Meijer's Mooney also stressed the importance of examining service levels to stores and considering cutbacks. He said that transportation costs need to be “part of the equation” in determining the number of store deliveries, along with shrink, freshness and out-of-stock issues.
For Meijer, “the pinch point around deliveries is out-of-stocks,” said Mooney. The chain's executives believe that “fewer deliveries translate to out-of-stocks and lost sales. That's the make-or-break deal on scaling back deliveries.”
To counter those kinds of arguments, transportation executives need to be armed with metrics demonstrating that retailers stand to gain from fewer store deliveries. One metric Mooney cited is that a 4.5% reduction in shipments yields greater savings than all of the fuel-saving technological advancements of the past 20 years.
“If you can save them a couple of million dollars, people start listening,” he said.
Another way of offsetting the cost of store deliveries is to maximize the percentage of backhauls — using what would otherwise be an empty trailer to pick up a nearby supplier's goods on the return trip to the warehouse. Hy-Vee has boosted the percentage of return trips engaged in backhauls to 60% in 2008 from 50.5% in 2005. About 8% of its backhauls are direct-store-delivery shipments to stores.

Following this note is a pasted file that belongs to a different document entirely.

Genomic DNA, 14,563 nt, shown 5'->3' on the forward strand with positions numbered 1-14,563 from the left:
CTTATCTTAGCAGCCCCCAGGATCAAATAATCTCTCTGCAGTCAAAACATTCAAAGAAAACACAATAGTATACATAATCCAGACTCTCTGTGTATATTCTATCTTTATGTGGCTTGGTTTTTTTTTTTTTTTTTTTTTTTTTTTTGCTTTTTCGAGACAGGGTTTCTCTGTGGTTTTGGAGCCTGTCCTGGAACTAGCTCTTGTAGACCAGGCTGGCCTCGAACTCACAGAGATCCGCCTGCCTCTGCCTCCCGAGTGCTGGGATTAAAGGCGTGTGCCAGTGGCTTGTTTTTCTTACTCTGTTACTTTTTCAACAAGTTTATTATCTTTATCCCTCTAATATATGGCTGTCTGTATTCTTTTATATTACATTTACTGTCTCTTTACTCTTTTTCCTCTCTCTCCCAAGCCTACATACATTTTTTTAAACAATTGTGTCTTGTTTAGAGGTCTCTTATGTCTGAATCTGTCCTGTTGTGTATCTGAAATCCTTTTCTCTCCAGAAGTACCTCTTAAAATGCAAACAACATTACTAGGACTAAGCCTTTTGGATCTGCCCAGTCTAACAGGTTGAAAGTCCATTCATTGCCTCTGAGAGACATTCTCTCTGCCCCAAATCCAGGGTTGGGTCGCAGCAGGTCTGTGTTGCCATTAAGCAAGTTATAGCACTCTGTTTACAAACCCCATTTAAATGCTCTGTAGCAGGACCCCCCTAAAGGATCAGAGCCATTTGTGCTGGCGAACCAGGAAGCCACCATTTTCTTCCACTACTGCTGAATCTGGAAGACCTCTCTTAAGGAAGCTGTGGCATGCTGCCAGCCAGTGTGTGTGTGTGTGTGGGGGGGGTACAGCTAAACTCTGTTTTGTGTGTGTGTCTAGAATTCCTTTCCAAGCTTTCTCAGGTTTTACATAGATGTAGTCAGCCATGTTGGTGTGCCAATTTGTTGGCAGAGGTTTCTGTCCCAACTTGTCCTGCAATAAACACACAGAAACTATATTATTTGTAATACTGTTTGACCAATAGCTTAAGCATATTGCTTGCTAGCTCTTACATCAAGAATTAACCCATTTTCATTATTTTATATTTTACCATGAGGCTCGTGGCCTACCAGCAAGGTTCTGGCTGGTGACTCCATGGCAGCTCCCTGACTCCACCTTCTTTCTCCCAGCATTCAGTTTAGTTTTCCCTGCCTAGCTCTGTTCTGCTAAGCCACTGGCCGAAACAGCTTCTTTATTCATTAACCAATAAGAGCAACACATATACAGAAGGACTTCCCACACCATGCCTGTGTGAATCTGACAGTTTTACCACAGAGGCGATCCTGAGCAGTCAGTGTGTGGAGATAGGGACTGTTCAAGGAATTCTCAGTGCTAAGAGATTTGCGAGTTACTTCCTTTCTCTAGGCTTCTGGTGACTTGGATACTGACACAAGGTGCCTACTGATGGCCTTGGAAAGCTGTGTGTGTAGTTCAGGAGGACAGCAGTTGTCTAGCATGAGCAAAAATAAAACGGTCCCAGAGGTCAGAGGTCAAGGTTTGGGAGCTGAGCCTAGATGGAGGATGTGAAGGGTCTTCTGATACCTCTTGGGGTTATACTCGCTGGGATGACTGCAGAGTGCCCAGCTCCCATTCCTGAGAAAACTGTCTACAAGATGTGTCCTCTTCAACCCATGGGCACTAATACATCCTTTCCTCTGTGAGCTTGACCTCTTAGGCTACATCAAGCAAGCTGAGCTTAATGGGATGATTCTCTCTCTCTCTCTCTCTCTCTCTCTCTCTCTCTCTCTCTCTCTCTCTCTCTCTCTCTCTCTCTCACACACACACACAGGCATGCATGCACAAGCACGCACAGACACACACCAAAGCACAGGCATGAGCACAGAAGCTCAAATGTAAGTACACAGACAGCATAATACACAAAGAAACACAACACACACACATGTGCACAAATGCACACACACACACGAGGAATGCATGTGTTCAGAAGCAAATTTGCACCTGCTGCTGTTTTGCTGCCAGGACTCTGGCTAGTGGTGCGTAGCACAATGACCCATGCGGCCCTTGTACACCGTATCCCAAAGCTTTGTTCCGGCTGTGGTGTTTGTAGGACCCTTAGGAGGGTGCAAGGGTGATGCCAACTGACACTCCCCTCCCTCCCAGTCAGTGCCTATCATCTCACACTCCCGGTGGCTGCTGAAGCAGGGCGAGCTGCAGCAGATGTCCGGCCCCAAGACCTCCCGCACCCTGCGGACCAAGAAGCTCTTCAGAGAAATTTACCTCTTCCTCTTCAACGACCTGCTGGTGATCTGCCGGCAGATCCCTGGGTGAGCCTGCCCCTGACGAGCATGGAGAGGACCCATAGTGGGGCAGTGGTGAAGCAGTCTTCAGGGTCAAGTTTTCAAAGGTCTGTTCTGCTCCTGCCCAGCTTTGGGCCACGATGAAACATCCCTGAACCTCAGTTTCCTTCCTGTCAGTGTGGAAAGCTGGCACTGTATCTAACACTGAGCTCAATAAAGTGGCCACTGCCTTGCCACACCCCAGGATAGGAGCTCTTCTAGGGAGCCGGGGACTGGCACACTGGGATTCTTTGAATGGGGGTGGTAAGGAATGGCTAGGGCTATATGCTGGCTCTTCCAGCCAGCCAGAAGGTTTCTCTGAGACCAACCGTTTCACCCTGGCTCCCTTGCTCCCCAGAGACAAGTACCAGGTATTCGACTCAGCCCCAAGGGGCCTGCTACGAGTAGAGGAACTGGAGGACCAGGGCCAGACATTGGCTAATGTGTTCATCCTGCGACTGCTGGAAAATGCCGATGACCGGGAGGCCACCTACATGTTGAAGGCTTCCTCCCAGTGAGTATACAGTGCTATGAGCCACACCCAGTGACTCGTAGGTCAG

One of Hy-Vee's vendors asked the chain to backhaul goods not to Hy-Vee's warehouse, but to that of a third party. “We tried it reluctantly,” said Moore, starting with one load five nights per week and growing to three loads, twice a day, six days per week. “The relationship developed into 1,900 loads in '07, or about $1 million in additional income,” Moore said.
Last year, Hy-Vee began hauling several loads of paper per month for a local printer and is hauling agricultural products for local businesses. “We do this because we're trying to offset high fuel costs,” said Moore.
Mooney bemoaned the overall state of backhauling in the food retailing industry. “One-quarter of all [food retailing] trucks at any point in time are empty, and that hasn't changed in 20 years,' he said. “A huge amount of money is being left on the table in terms of empty transport miles.”
In trying to explain why more trucks aren't engaged in backhauls, Mooney said retail executives fear that, especially with rising diesel fuel costs, backhauls will boost their SG&A (selling, general and administrative) expense line. “It's amazing how many companies are focused on the expense, vs. looking at the possible savings,” he said.
However, many companies, including Meijer, are now looking at taking backhaul revenues and applying them against the expense line in order to show a net savings “and provide an incentive to go after backhauls,” said Mooney.
Another factor working against backhauls is the propensity of manufacturers to offer backhaul allowances that don't cover retailers' incremental expenses. In discussions with manufacturers about backhauls, inadequate allowances are “the 800-pound gorilla in the room,” said Mooney.
He attributed that in part to the ability of third-party carriers to offer manufacturers freight rates with which retailers can't compete. Vendors with many widely dispersed customers are also able to gain an advantage by bidding out freight rates and ending up with a low “average” rate.